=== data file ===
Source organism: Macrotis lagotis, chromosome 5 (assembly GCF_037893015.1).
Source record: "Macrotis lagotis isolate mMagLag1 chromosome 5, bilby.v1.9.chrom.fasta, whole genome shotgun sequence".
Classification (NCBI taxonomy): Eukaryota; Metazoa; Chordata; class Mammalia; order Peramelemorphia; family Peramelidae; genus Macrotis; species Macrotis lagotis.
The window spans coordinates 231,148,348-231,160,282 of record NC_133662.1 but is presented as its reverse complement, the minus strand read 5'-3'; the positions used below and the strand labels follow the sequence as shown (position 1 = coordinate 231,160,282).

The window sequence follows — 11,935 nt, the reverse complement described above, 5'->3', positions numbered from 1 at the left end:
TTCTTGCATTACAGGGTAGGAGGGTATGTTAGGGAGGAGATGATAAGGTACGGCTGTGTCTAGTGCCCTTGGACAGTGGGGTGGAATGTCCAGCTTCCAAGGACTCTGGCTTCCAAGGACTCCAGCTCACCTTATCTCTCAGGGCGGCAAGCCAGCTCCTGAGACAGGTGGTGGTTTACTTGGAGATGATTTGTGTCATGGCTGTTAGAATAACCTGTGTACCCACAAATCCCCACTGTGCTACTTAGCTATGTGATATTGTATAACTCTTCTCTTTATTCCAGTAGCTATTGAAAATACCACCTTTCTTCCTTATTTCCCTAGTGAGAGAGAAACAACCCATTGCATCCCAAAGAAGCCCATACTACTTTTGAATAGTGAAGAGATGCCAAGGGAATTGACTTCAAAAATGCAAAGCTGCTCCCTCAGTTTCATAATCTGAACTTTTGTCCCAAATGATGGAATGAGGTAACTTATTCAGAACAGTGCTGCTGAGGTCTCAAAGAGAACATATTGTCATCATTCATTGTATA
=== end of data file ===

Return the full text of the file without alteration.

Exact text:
Source organism: Macrotis lagotis, chromosome 5 (assembly GCF_037893015.1).
Source record: "Macrotis lagotis isolate mMagLag1 chromosome 5, bilby.v1.9.chrom.fasta, whole genome shotgun sequence".
Classification (NCBI taxonomy): Eukaryota; Metazoa; Chordata; class Mammalia; order Peramelemorphia; family Peramelidae; genus Macrotis; species Macrotis lagotis.
The window spans coordinates 231,148,348-231,160,282 of record NC_133662.1 but is presented as its reverse complement, the minus strand read 5'-3'; the positions used below and the strand labels follow the sequence as shown (position 1 = coordinate 231,160,282).

The window sequence follows — 11,935 nt, the reverse complement described above, 5'->3', positions numbered from 1 at the left end:
TTCTTGCATTACAGGGTAGGAGGGTATGTTAGGGAGGAGATGATAAGGTACGGCTGTGTCTAGTGCCCTTGGACAGTGGGGTGGAATGTCCAGCTTCCAAGGACTCTGGCTTCCAAGGACTCCAGCTCACCTTATCTCTCAGGGCGGCAAGCCAGCTCCTGAGACAGGTGGTGGTTTACTTGGAGATGATTTGTGTCATGGCTGTTAGAATAACCTGTGTACCCACAAATCCCCACTGTGCTACTTAGCTATGTGATATTGTATAACTCTTCTCTTTATTCCAGTAGCTATTGAAAATACCACCTTTCTTCCTTATTTCCCTAGTGAGAGAGAAACAACCCATTGCATCCCAAAGAAGCCCATACTACTTTTGAATAGTGAAGAGATGCCAAGGGAATTGACTTCAAAAATGCAAAGCTGCTCCCTCAGTTTCATAATCTGAACTTTTGTCCCAAATGATGGAATGAGGTAACTTATTCAGAACAGTGCTGCTGAGGTCTCAAAGAGAACATATTGTCATCATTCATTGTATA